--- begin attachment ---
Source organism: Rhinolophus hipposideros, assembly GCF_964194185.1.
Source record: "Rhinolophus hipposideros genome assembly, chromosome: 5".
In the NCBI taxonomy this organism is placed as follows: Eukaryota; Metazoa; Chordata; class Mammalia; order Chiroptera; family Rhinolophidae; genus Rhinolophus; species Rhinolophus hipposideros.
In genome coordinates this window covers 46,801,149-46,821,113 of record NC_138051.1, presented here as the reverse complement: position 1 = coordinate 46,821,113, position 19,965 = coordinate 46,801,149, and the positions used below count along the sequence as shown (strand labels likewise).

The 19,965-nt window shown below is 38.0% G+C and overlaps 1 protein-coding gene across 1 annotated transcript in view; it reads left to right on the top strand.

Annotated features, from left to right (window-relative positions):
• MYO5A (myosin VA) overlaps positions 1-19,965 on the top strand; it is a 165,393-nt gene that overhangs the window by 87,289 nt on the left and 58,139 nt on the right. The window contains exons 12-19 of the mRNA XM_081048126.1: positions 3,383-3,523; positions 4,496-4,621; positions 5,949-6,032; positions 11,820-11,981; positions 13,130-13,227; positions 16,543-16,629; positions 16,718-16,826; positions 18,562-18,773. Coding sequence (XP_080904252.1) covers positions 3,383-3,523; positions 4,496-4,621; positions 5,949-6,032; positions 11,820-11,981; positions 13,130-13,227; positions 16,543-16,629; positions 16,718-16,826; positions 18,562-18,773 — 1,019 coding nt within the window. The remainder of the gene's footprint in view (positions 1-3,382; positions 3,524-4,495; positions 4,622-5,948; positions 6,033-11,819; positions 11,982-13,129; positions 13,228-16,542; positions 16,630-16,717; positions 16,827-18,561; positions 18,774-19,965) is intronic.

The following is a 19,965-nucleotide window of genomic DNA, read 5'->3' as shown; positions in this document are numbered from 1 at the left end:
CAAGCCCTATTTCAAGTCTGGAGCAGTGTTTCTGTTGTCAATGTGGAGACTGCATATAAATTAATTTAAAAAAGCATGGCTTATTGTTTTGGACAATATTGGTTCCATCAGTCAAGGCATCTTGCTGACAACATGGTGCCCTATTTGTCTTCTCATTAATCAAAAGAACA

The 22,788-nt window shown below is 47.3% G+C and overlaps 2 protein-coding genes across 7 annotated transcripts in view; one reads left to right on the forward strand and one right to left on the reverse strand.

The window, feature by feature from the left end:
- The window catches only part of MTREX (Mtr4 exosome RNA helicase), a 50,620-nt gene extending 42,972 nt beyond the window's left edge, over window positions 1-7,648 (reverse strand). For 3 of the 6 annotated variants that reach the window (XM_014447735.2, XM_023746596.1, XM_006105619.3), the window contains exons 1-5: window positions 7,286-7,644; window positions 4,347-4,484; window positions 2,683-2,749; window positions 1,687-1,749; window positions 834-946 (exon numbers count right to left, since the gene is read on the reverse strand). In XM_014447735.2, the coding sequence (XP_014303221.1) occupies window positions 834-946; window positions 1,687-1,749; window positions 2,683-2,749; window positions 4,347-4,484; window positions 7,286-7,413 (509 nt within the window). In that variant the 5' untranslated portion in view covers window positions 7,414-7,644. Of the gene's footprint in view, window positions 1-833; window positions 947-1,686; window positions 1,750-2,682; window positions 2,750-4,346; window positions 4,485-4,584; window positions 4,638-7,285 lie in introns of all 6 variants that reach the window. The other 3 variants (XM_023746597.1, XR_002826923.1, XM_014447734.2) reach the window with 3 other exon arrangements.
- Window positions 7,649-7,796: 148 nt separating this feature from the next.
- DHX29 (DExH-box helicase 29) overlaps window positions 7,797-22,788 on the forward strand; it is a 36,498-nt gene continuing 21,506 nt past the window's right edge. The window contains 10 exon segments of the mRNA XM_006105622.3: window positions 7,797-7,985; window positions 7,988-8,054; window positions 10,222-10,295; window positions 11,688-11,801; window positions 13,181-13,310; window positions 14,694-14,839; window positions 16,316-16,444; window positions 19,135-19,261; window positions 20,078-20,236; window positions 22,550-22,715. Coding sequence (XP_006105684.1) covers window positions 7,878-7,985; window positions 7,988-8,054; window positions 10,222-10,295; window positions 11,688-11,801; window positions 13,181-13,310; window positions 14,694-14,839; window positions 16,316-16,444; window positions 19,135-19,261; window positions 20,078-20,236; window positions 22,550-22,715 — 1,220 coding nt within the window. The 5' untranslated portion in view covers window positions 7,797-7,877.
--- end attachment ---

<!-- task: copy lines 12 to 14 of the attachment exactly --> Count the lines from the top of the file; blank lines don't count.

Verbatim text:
- The window catches only part of MTREX (Mtr4 exosome RNA helicase), a 50,620-nt gene extending 42,972 nt beyond the window's left edge, over window positions 1-7,648 (reverse strand). For 3 of the 6 annotated variants that reach the window (XM_014447735.2, XM_023746596.1, XM_006105619.3), the window contains exons 1-5: window positions 7,286-7,644; window positions 4,347-4,484; window positions 2,683-2,749; window positions 1,687-1,749; window positions 834-946 (exon numbers count right to left, since the gene is read on the reverse strand). In XM_014447735.2, the coding sequence (XP_014303221.1) occupies window positions 834-946; window positions 1,687-1,749; window positions 2,683-2,749; window positions 4,347-4,484; window positions 7,286-7,413 (509 nt within the window). In that variant the 5' untranslated portion in view covers window positions 7,414-7,644. Of the gene's footprint in view, window positions 1-833; window positions 947-1,686; window positions 1,750-2,682; window positions 2,750-4,346; window positions 4,485-4,584; window positions 4,638-7,285 lie in introns of all 6 variants that reach the window. The other 3 variants (XM_023746597.1, XR_002826923.1, XM_014447734.2) reach the window with 3 other exon arrangements.
- Window positions 7,649-7,796: 148 nt separating this feature from the next.
- DHX29 (DExH-box helicase 29) overlaps window positions 7,797-22,788 on the forward strand; it is a 36,498-nt gene continuing 21,506 nt past the window's right edge. The window contains 10 exon segments of the mRNA XM_006105622.3: window positions 7,797-7,985; window positions 7,988-8,054; window positions 10,222-10,295; window positions 11,688-11,801; window positions 13,181-13,310; window positions 14,694-14,839; window positions 16,316-16,444; window positions 19,135-19,261; window positions 20,078-20,236; window positions 22,550-22,715. Coding sequence (XP_006105684.1) covers window positions 7,878-7,985; window positions 7,988-8,054; window positions 10,222-10,295; window positions 11,688-11,801; window positions 13,181-13,310; window positions 14,694-14,839; window positions 16,316-16,444; window positions 19,135-19,261; window positions 20,078-20,236; window positions 22,550-22,715 — 1,220 coding nt within the window. The 5' untranslated portion in view covers window positions 7,797-7,877.